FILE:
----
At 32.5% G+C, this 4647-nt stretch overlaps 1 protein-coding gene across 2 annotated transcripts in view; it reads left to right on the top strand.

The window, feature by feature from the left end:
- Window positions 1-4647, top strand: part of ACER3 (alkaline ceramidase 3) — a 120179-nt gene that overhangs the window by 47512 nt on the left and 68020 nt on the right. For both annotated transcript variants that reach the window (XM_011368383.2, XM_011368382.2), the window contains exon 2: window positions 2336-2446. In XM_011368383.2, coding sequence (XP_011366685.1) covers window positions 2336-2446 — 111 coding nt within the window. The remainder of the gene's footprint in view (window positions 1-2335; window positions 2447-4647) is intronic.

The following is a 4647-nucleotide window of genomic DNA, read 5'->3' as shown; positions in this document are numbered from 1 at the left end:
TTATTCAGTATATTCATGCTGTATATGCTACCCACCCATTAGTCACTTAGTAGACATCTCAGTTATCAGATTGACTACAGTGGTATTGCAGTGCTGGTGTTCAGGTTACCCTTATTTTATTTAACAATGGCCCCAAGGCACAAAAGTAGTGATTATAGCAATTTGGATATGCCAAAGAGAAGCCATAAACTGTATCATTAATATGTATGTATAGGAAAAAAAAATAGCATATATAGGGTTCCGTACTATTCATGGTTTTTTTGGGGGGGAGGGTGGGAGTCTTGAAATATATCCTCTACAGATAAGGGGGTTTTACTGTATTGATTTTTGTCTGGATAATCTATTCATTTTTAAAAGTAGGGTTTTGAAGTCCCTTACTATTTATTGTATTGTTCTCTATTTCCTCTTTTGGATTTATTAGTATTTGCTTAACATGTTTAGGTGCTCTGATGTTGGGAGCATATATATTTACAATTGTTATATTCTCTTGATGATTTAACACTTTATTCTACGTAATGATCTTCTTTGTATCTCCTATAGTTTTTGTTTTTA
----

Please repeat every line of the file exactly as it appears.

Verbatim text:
At 32.5% G+C, this 4647-nt stretch overlaps 1 protein-coding gene across 2 annotated transcripts in view; it reads left to right on the top strand.

The window, feature by feature from the left end:
- Window positions 1-4647, top strand: part of ACER3 (alkaline ceramidase 3) — a 120179-nt gene that overhangs the window by 47512 nt on the left and 68020 nt on the right. For both annotated transcript variants that reach the window (XM_011368383.2, XM_011368382.2), the window contains exon 2: window positions 2336-2446. In XM_011368383.2, coding sequence (XP_011366685.1) covers window positions 2336-2446 — 111 coding nt within the window. The remainder of the gene's footprint in view (window positions 1-2335; window positions 2447-4647) is intronic.

The following is a 4647-nucleotide window of genomic DNA, read 5'->3' as shown; positions in this document are numbered from 1 at the left end:
TTATTCAGTATATTCATGCTGTATATGCTACCCACCCATTAGTCACTTAGTAGACATCTCAGTTATCAGATTGACTACAGTGGTATTGCAGTGCTGGTGTTCAGGTTACCCTTATTTTATTTAACAATGGCCCCAAGGCACAAAAGTAGTGATTATAGCAATTTGGATATGCCAAAGAGAAGCCATAAACTGTATCATTAATATGTATGTATAGGAAAAAAAAATAGCATATATAGGGTTCCGTACTATTCATGGTTTTTTTGGGGGGGAGGGTGGGAGTCTTGAAATATATCCTCTACAGATAAGGGGGTTTTACTGTATTGATTTTTGTCTGGATAATCTATTCATTTTTAAAAGTAGGGTTTTGAAGTCCCTTACTATTTATTGTATTGTTCTCTATTTCCTCTTTTGGATTTATTAGTATTTGCTTAACATGTTTAGGTGCTCTGATGTTGGGAGCATATATATTTACAATTGTTATATTCTCTTGATGATTTAACACTTTATTCTACGTAATGATCTTCTTTGTATCTCCTATAGTTTTTGTTTTTA